RNA-seq analysis, targeted long-read sequencing and in silico prediction to unravel pathogenic intronic events and complicated splicing abnormalities in dystrophinopathy
Human Genet 2022 Sep 1
Dystrophinopathies, caused by genetic variants in Dystrophin (DMD), are the most common hereditary neuromuscular condition. Currently, genetic diagnosis of Dystrophinopathies relies on sequencing exonic regions and regions flanking exons of DMD, however, in approximately 1% of patients a pathogenic genetic variant cannot be identified despite reduced DMD protein levels. With effective therapies for Dystrophinopathies becoming increasingly available an accurate genetic diagnosis is critical to determine whether a patient will benefit from an existing therapy or be eligible to participate in clinical trials.
The authors developed a diagnostic pipeline for the identification of intronic pathogenic variants affecting DMD transcription in 20 patients which failed to receive a diagnosis using traditional methods. Genetic investigations included RNA sequencing (to identify abnormal DMD transcripts), targeted long-read DMD sequencing (able to identify complex, large intra-genetic structural rearrangements) and in silico splicing analysis (Splice AI and MaxEntScan; to identify the genetic variant underlying abnormal splicing). The authors identified single nucleotide variants associated with exonization of intronic sequence and exon skipping as well as complex structural rearrangements and repeat expansions affecting DMD transcripts. A genotype-phenotype correlation was highlighted with more residual DMD transcripts associated with a milder phenotype.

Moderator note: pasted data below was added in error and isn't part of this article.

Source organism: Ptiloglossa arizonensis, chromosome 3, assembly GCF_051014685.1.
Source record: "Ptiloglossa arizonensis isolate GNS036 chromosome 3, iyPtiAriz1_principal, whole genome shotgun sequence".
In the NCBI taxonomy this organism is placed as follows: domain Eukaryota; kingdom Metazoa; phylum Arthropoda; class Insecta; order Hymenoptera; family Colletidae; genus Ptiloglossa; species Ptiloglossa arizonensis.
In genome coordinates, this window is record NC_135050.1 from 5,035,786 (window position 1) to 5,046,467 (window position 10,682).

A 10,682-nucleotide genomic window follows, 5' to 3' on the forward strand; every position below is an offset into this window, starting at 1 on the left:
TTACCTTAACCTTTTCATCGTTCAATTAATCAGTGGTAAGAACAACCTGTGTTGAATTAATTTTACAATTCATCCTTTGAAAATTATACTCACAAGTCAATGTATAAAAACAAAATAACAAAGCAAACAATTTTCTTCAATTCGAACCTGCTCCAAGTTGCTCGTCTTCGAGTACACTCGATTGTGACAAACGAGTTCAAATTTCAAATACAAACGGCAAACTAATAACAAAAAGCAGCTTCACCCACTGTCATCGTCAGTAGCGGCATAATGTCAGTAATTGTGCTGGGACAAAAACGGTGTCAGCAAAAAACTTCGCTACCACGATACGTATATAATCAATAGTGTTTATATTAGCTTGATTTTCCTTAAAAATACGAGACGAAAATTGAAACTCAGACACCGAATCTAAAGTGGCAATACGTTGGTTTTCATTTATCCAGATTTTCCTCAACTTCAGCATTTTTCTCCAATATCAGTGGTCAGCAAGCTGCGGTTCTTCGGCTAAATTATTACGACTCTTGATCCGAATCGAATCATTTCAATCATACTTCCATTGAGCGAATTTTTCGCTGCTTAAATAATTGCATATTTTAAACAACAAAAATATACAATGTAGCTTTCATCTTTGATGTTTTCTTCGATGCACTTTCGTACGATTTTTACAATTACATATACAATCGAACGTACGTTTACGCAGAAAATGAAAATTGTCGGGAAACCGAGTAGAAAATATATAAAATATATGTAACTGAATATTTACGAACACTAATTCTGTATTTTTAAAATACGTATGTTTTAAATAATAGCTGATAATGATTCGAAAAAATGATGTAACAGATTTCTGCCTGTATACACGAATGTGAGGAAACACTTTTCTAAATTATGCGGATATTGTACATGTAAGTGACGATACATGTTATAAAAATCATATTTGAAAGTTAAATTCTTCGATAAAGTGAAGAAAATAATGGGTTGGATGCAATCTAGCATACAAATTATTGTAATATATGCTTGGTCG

The authors conclude that their approach to Dystrophinopathy diagnosis was capable of uncovering pathogenic genomic variations in the 20 cases studied. They also highlight that pathogenic exonization events in DMD are excellent candidates for treatment with personalised exon-skipping therapies.
Dr. Mariko Okubo is a pediatric neurologist striving to perform high quality research for the benefit of patients affected by debilitating muscle disease. Dr. Mariko Okubo recently completed her postdoctoral position at the Department of Neuromuscular Research, National Center of Neurology and Psychiatry (NCNP) in Japan, and is currently working as a postdoctoral researcher at the Institut de Myologie in France. Her research focus is genetics, muscle pathology and gene therapy. She previously published several papers about Duchenne/Becker Muscular dystrophy focusing on methodology of genetic analysis, mutation spectrum in Japan, and Dystrophin nonsense mutations.